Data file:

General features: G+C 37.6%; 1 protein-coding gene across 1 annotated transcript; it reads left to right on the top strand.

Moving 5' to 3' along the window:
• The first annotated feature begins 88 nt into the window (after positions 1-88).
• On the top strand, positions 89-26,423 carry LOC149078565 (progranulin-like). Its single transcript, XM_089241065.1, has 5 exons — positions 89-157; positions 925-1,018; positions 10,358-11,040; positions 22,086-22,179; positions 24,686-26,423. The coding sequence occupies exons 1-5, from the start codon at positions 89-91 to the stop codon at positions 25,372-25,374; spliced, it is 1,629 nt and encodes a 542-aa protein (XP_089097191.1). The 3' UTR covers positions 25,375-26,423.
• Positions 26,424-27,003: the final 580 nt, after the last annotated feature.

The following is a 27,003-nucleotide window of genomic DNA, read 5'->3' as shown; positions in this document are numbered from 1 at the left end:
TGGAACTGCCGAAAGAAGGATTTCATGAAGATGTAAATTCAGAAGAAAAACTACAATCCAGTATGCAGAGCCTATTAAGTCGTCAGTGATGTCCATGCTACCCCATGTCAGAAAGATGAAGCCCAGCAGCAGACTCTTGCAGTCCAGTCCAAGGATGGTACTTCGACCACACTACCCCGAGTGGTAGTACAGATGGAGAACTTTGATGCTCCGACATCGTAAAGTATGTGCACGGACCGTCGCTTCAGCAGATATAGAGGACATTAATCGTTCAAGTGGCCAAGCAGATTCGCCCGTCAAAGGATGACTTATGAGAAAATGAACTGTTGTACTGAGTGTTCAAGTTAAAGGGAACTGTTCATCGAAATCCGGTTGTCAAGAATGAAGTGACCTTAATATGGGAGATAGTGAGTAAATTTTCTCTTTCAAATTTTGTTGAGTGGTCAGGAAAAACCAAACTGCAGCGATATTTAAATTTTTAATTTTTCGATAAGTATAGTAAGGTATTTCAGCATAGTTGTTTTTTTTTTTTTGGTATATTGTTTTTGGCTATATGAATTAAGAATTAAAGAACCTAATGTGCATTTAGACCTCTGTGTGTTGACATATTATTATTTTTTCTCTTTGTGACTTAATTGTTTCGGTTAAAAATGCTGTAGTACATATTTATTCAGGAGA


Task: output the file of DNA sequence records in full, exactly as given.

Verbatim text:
General features: G+C 37.6%; 1 protein-coding gene across 1 annotated transcript; it reads left to right on the top strand.

Moving 5' to 3' along the window:
• The first annotated feature begins 88 nt into the window (after positions 1-88).
• On the top strand, positions 89-26,423 carry LOC149078565 (progranulin-like). Its single transcript, XM_089241065.1, has 5 exons — positions 89-157; positions 925-1,018; positions 10,358-11,040; positions 22,086-22,179; positions 24,686-26,423. The coding sequence occupies exons 1-5, from the start codon at positions 89-91 to the stop codon at positions 25,372-25,374; spliced, it is 1,629 nt and encodes a 542-aa protein (XP_089097191.1). The 3' UTR covers positions 25,375-26,423.
• Positions 26,424-27,003: the final 580 nt, after the last annotated feature.

The following is a 27,003-nucleotide window of genomic DNA, read 5'->3' as shown; positions in this document are numbered from 1 at the left end:
TGGAACTGCCGAAAGAAGGATTTCATGAAGATGTAAATTCAGAAGAAAAACTACAATCCAGTATGCAGAGCCTATTAAGTCGTCAGTGATGTCCATGCTACCCCATGTCAGAAAGATGAAGCCCAGCAGCAGACTCTTGCAGTCCAGTCCAAGGATGGTACTTCGACCACACTACCCCGAGTGGTAGTACAGATGGAGAACTTTGATGCTCCGACATCGTAAAGTATGTGCACGGACCGTCGCTTCAGCAGATATAGAGGACATTAATCGTTCAAGTGGCCAAGCAGATTCGCCCGTCAAAGGATGACTTATGAGAAAATGAACTGTTGTACTGAGTGTTCAAGTTAAAGGGAACTGTTCATCGAAATCCGGTTGTCAAGAATGAAGTGACCTTAATATGGGAGATAGTGAGTAAATTTTCTCTTTCAAATTTTGTTGAGTGGTCAGGAAAAACCAAACTGCAGCGATATTTAAATTTTTAATTTTTCGATAAGTATAGTAAGGTATTTCAGCATAGTTGTTTTTTTTTTTTTGGTATATTGTTTTTGGCTATATGAATTAAGAATTAAAGAACCTAATGTGCATTTAGACCTCTGTGTGTTGACATATTATTATTTTTTCTCTTTGTGACTTAATTGTTTCGGTTAAAAATGCTGTAGTACATATTTATTCAGGAGA